In response to high-profile market failures and a growing public awareness of sustainability issues, rules on how companies operate are gradually being tightened. For example, under a European Union proposal, large firms will be required to “identify, end, prevent, mitigate, and account for negative human rights and environmental impacts in their own operations, their subsidiaries, and their value chains”.4
However, while efforts to tighten rulebooks are to be welcomed, gaps remain in the regulatory framework that could hamper efforts to achieve their desired goal. Although it is possible punitive fines could bring about the desired change in corporate behaviour, the danger is companies will simply continue to view them as the cost of doing business rather than an incentive to behave in a more sustainable manner.
Investors footing the bill
While Southern Water’s chairman may have been quick to reassure customers they would not pay a penny towards the fine, there was no mention of the company’s shareholders and bondholders, who can often be adversely impacted in the form of falling share or bond prices when investee companies are hit by reputational issues.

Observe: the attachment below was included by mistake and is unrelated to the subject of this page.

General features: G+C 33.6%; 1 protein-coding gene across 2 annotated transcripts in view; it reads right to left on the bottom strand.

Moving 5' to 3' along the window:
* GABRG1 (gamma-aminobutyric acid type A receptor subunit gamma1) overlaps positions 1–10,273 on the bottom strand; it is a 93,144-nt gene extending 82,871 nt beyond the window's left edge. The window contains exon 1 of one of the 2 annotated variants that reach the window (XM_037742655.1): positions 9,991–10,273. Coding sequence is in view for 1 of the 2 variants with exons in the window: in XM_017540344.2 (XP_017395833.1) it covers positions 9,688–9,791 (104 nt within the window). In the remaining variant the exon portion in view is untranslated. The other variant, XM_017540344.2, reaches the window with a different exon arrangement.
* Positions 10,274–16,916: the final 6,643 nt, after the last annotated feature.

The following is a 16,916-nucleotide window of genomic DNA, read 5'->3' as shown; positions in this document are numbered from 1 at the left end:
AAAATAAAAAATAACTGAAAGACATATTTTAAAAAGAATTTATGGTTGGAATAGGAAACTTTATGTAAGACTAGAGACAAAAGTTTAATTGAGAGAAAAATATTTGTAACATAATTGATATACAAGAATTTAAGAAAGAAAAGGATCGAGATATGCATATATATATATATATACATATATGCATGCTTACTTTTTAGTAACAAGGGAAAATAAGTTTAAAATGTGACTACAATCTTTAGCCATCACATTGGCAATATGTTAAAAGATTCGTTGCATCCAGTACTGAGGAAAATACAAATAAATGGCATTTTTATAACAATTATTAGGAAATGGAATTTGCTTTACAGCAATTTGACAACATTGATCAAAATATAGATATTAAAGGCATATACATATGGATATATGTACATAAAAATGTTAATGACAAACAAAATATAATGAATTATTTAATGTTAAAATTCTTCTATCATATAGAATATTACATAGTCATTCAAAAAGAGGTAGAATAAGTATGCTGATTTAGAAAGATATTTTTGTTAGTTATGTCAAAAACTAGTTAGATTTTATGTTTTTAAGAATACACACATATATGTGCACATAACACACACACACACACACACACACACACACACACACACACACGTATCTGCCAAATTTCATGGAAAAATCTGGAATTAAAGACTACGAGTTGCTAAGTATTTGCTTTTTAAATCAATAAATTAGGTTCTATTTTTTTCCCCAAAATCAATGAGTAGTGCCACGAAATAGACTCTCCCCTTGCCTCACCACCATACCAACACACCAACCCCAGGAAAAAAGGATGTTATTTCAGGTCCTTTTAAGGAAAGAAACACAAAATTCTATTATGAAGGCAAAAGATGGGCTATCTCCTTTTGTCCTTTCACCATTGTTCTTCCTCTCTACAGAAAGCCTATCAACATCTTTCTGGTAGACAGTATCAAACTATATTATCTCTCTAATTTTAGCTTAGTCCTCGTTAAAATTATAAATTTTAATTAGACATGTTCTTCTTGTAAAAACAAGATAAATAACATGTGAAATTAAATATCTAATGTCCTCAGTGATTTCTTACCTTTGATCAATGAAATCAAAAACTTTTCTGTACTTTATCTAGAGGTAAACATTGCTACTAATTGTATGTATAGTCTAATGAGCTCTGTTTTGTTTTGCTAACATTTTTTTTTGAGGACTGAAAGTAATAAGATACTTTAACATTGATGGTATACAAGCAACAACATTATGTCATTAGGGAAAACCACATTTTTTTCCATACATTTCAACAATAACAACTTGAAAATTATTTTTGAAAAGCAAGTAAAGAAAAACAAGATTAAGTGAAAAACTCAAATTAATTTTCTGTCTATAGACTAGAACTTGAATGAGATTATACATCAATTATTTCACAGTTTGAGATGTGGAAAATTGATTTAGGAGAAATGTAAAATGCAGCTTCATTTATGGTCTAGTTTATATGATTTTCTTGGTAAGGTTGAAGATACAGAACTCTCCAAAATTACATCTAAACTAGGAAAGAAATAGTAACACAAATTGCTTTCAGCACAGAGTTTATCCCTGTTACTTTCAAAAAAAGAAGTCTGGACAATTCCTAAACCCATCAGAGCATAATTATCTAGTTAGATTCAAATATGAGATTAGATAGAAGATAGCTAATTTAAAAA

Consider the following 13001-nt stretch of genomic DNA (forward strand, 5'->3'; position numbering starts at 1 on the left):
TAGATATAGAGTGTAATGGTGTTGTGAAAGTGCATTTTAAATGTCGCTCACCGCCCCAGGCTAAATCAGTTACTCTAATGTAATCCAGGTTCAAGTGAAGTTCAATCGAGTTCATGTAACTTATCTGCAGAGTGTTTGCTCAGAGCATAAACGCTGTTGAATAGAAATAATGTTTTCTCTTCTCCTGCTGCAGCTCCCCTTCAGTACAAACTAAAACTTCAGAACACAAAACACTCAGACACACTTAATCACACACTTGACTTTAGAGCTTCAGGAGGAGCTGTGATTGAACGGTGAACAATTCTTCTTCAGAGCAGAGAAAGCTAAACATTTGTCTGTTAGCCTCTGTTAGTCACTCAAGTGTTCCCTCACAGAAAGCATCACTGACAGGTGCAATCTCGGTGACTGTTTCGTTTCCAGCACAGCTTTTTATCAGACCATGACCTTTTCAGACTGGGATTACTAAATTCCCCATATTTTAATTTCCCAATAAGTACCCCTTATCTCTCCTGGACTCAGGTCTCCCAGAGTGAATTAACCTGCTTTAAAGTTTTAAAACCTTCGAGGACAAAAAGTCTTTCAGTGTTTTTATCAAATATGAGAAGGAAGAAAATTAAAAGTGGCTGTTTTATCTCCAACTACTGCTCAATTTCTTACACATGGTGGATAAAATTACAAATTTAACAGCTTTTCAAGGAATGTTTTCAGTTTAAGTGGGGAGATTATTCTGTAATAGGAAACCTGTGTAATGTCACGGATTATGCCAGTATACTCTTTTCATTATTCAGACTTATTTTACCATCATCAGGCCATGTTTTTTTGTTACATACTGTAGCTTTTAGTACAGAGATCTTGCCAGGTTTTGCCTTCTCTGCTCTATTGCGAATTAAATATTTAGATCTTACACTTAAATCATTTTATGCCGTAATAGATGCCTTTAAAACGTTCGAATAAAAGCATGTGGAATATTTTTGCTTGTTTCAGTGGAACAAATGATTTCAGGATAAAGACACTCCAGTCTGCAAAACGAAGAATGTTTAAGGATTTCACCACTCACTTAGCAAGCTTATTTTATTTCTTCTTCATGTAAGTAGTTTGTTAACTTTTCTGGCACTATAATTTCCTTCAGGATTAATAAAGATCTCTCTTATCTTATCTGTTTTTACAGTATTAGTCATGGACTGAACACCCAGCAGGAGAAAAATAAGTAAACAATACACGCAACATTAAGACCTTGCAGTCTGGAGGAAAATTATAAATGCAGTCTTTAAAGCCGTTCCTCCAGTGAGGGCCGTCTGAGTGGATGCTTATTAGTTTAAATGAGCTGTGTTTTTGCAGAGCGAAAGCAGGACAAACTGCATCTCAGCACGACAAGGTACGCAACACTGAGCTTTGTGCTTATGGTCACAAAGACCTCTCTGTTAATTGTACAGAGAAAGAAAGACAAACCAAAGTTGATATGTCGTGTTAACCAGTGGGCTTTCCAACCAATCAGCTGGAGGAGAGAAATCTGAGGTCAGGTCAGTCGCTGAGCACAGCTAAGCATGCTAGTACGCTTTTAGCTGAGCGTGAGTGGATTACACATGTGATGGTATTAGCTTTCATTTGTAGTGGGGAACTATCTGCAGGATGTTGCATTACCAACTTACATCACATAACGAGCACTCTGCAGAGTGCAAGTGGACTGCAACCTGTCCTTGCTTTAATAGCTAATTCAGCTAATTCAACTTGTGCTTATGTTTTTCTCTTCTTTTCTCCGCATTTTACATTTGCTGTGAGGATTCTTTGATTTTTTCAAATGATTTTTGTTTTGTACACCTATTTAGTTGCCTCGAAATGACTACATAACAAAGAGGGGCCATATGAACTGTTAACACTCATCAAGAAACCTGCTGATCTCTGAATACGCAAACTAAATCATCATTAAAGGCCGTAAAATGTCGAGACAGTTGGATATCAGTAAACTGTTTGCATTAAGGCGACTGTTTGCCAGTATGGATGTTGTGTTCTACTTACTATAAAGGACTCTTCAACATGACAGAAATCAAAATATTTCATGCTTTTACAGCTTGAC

Part of the problem is the concept of corporate limited liability. That means it is the company that is held responsible for bad behaviour, and not its directors. As a result, the people who ultimately pay the price of the fines are investors, via hits to the valuations of shares and bonds they hold, not those who took the decisions.
While fines can be an important tool, alongside that there needs to be personal jeopardy for directors as the controlling mind of the company if they are choosing or ignoring practices that are damaging natural or social capital. At the moment, directors feel pretty safe behind the corporate veil. They are not going to be held responsible for the actions they take on behalf of the company. Without sufficient personal accountability, there is too little incentive to take positive action.
To begin rooting out the problem, directors need to be held personally liable for deliberate or reckless breaches. Under UK law, individuals can be disqualified from being a director for up to 15 years if they are found to be “unfit”, which can relate to a variety of offences ranging from allowing a company to continue trading when it can’t pay its debts, to using company money or assets for personal benefit. The rules should be applied more widely and more consistently against directors to change negative corporate behaviour.